Is your child excited about data science or software development? Python is a great place to start. Python, and Python libraries are the gold standard for data analysis, and can be used for everything from creating graphs for a science project to developing advanced data models.

What is the best programming language for a child to learn?

Python is the best real-world programming language for a child to learn. It is easy to learn, and the syntax is closer to English than other computer languages. It is super versatile and you can do so many things with Python ranging from building games to analyzing data. Python is also one of the most common languages, so it is a crucial skill for any budding computer scientist to learn.

Which is the easiest coding language?

Scratch coding is the easiest programming language to learn. The visual block structure creates an intuitive environment to finish a task. The Scratch workspace also allows you to easily edit your code by dragging in the blocks you want, quickly removing the ones you don’t, and a large window to test the results of your code. Scratch comes with many cool characters and backdrops which makes it super fun to see your code come to life!

Curious what other programming languages might be suitable for kids? Here's the complete guide.

Explore the best programming languages for kids

For each of the ten languages we’ve picked below, we’ve included an overview of the languages, its pros and cons, the features of the languages, the best ages to learn the language, and how to get started. To determine the ranking, we considered how easy it is to learn, how well it translates towards future kids coding, and how widely used the language is.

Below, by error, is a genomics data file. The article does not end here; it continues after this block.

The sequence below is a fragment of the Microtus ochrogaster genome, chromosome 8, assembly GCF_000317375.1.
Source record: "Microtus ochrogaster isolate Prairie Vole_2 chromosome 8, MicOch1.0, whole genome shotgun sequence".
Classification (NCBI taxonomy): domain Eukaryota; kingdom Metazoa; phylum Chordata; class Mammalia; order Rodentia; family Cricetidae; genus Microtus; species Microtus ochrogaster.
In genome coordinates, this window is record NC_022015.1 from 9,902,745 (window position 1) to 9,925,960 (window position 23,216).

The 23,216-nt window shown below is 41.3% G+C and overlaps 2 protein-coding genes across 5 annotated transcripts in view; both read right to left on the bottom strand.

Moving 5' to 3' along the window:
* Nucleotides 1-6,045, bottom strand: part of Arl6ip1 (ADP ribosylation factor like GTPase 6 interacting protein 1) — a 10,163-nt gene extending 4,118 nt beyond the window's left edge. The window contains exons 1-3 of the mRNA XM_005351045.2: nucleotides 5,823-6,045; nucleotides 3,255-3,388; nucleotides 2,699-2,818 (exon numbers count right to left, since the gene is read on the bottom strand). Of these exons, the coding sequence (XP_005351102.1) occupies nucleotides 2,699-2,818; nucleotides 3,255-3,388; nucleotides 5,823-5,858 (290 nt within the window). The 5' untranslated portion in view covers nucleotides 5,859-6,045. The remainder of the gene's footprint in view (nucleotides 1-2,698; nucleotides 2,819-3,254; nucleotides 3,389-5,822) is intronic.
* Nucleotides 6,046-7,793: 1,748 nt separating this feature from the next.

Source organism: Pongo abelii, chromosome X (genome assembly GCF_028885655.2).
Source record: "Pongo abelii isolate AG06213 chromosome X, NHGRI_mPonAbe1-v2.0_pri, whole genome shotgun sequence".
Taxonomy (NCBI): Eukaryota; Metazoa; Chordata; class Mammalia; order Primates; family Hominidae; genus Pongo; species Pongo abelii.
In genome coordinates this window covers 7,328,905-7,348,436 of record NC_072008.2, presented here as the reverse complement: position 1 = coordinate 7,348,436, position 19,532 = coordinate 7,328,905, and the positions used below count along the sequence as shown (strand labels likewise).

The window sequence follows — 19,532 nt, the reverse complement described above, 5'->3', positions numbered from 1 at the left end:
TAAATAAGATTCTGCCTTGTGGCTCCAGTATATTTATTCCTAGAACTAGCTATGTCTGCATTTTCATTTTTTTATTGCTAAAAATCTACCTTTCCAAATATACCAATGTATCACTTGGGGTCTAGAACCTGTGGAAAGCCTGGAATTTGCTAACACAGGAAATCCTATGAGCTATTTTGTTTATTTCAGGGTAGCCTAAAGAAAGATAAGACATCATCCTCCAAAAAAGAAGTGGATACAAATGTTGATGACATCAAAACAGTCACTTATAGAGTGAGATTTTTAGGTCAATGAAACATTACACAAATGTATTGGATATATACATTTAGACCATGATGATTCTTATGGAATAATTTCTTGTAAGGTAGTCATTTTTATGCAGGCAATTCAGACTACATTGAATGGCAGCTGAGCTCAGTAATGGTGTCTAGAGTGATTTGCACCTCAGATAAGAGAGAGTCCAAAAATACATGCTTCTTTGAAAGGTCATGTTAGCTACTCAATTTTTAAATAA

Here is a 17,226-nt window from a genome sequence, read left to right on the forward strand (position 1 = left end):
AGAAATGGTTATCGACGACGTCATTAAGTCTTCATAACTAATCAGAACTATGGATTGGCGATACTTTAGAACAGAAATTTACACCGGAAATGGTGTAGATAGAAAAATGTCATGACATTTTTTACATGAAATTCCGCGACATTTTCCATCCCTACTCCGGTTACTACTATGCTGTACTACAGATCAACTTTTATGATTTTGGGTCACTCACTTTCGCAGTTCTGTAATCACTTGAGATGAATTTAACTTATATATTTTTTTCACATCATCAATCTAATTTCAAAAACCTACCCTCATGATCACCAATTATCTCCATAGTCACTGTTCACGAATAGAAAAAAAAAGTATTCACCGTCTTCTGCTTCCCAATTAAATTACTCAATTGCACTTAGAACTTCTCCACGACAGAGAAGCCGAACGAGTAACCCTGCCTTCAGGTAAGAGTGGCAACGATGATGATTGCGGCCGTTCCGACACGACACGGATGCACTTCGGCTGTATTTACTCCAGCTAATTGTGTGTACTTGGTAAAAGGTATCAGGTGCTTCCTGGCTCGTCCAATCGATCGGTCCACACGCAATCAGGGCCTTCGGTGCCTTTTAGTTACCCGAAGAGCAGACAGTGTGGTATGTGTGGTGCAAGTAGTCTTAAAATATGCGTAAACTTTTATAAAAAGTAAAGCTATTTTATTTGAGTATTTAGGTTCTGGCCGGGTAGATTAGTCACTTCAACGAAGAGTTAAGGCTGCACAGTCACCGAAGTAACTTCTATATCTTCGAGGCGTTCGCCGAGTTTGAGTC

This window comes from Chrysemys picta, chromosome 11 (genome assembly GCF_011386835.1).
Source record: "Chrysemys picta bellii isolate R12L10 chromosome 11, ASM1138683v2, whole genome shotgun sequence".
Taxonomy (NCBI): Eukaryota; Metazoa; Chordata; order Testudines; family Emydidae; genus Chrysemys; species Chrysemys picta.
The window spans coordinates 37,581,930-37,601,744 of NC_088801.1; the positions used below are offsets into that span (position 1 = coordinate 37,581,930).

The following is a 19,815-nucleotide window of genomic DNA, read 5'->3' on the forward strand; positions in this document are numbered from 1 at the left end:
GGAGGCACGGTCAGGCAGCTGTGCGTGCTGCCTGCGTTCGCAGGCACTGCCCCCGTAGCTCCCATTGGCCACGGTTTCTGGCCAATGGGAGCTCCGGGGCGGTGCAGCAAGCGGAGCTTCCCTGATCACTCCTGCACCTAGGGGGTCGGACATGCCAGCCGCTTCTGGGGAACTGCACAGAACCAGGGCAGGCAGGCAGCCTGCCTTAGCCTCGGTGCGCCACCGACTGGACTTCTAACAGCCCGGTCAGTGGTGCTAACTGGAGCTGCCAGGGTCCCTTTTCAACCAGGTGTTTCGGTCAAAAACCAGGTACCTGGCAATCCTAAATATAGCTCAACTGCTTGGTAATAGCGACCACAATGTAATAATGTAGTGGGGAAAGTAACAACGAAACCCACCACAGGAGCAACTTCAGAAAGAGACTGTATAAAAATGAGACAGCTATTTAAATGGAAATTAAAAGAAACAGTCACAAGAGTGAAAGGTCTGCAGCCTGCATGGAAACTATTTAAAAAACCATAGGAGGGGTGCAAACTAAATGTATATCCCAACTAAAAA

1. Scratch is one of the best programming languages for kids

Scratch is a block-based language that serves as a wonderful introduction to computer programming. With some experimenting, kids can drag around the code they want and tell elaborate stores, all while learning about fundamental concepts like variables, conditional statements, and loops.

Pros: Beginner friendly, great introduction to many programming topics

Cons: More advanced languages are text-based, not block-based

Features: Allows your child to use their imagination to create games, build animations, and tell stories with drag and drop blocks

Ages: 1st grade and up

Where to get started: Check out our Scratch coding for kids classes.

2. Python is one of the best kids coding languages

Python is one of the most widely used programming languages. The syntax is user-friendly and makes it easy to learn. There are also tens of thousands of Python libraries available for data science, machine learning, image processing and more!

Pros: Syntax is English-like and very readable, high level, many libraries for additional functionality

Cons: For highly complex tasks, Python can be slow

Features: Object oriented, easy to read and write

Ages: 4th grade and up

Where to get started: Check out our Python for kids classes!

3. Java

Java was designed to be a simple language for beginners like kids to learn, compile and debug the code. It is not only great for computer programs, but also plays a large role in Android development and is used for mobile apps.

Pros: Platform independent (can be run anywhere), simple to learn, easy to maintain

Cons: Verbose syntax

Features: Designed with security features

Ages: 6th grade and up

Where to get started: Check out our Java for kids classes (that will also prepare you for Android)!

4. JavaScript

JavaScript is a very fast and powerful language that has similar syntax to Java. It is one of the core languages for web development. Many JavaScript libraries exist to extend its applications like D3 for data visualizations and Ionic for app development.

Pros: Very fast (often runs in the browser), flexibility to be used in both front end and back end

Cons: Different browsers can render differently

Features: Can create super cool user interfaces

Ages: 6th grade and up

Where to get started: Check out our web programming classes.

5. HTML and CSS

While technically two languages, HTML and CSS are so often used for web programming that it’s hard to use one without the other. In addition to JavaScript, these two languages are crucial for web development.

Pros: Makes web development accessible, supported by all browsers